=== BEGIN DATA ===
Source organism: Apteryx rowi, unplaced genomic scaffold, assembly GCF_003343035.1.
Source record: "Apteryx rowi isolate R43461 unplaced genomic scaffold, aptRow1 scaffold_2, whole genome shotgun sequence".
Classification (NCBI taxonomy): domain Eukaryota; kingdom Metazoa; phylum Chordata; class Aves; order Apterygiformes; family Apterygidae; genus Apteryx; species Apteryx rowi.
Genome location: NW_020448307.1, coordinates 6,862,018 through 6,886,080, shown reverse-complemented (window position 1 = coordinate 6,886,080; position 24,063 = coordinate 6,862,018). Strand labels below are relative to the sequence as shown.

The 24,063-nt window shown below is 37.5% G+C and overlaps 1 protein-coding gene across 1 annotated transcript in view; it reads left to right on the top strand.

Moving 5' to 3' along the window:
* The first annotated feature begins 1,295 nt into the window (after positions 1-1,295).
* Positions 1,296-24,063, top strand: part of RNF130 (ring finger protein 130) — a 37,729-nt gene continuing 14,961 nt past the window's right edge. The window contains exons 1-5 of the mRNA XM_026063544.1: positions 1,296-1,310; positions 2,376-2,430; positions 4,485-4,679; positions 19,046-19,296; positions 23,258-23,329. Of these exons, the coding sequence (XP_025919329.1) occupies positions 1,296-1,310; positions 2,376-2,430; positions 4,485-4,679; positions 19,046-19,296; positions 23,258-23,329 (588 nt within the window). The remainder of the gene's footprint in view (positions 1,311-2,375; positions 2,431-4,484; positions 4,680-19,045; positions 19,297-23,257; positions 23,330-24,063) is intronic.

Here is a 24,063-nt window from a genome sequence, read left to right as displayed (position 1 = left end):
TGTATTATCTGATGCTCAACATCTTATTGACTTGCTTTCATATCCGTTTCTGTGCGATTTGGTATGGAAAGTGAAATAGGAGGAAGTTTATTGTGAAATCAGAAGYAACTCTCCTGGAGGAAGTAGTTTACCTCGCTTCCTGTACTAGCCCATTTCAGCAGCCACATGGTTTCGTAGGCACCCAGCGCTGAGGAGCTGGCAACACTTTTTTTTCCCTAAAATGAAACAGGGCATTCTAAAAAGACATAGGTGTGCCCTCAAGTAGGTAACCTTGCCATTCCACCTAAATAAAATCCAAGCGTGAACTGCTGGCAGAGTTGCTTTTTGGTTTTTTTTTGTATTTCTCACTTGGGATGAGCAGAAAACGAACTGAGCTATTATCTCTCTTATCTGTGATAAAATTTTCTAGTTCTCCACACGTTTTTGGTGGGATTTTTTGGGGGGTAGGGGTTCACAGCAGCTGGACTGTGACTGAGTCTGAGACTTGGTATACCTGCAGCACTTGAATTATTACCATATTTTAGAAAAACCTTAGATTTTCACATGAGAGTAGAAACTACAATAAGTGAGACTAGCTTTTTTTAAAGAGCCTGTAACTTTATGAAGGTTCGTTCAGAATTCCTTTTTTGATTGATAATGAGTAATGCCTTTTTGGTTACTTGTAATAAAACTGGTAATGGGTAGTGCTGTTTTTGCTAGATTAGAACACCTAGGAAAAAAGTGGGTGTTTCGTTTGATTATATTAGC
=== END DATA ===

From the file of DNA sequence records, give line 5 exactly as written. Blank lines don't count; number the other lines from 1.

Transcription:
The 24,063-nt window shown below is 37.5% G+C and overlaps 1 protein-coding gene across 1 annotated transcript in view; it reads left to right on the top strand.